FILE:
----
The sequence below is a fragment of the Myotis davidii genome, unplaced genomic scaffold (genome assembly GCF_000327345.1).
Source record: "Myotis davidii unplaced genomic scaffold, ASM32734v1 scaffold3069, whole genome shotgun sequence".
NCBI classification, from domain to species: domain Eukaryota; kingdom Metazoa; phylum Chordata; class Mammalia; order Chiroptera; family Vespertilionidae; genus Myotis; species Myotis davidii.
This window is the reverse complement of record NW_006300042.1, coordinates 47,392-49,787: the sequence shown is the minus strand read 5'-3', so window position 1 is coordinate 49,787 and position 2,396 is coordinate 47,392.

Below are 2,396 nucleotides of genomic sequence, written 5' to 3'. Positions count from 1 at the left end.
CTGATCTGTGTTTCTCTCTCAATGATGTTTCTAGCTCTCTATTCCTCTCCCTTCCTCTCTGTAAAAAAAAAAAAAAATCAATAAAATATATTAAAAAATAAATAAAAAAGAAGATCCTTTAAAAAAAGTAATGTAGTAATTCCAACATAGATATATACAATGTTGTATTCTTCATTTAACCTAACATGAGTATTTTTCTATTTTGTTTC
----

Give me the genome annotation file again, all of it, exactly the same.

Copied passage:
The sequence below is a fragment of the Myotis davidii genome, unplaced genomic scaffold (genome assembly GCF_000327345.1).
Source record: "Myotis davidii unplaced genomic scaffold, ASM32734v1 scaffold3069, whole genome shotgun sequence".
NCBI classification, from domain to species: domain Eukaryota; kingdom Metazoa; phylum Chordata; class Mammalia; order Chiroptera; family Vespertilionidae; genus Myotis; species Myotis davidii.
This window is the reverse complement of record NW_006300042.1, coordinates 47,392-49,787: the sequence shown is the minus strand read 5'-3', so window position 1 is coordinate 49,787 and position 2,396 is coordinate 47,392.

Below are 2,396 nucleotides of genomic sequence, written 5' to 3'. Positions count from 1 at the left end.
CTGATCTGTGTTTCTCTCTCAATGATGTTTCTAGCTCTCTATTCCTCTCCCTTCCTCTCTGTAAAAAAAAAAAAAAATCAATAAAATATATTAAAAAATAAATAAAAAAGAAGATCCTTTAAAAAAAGTAATGTAGTAATTCCAACATAGATATATACAATGTTGTATTCTTCATTTAACCTAACATGAGTATTTTTCTATTTTGTTTC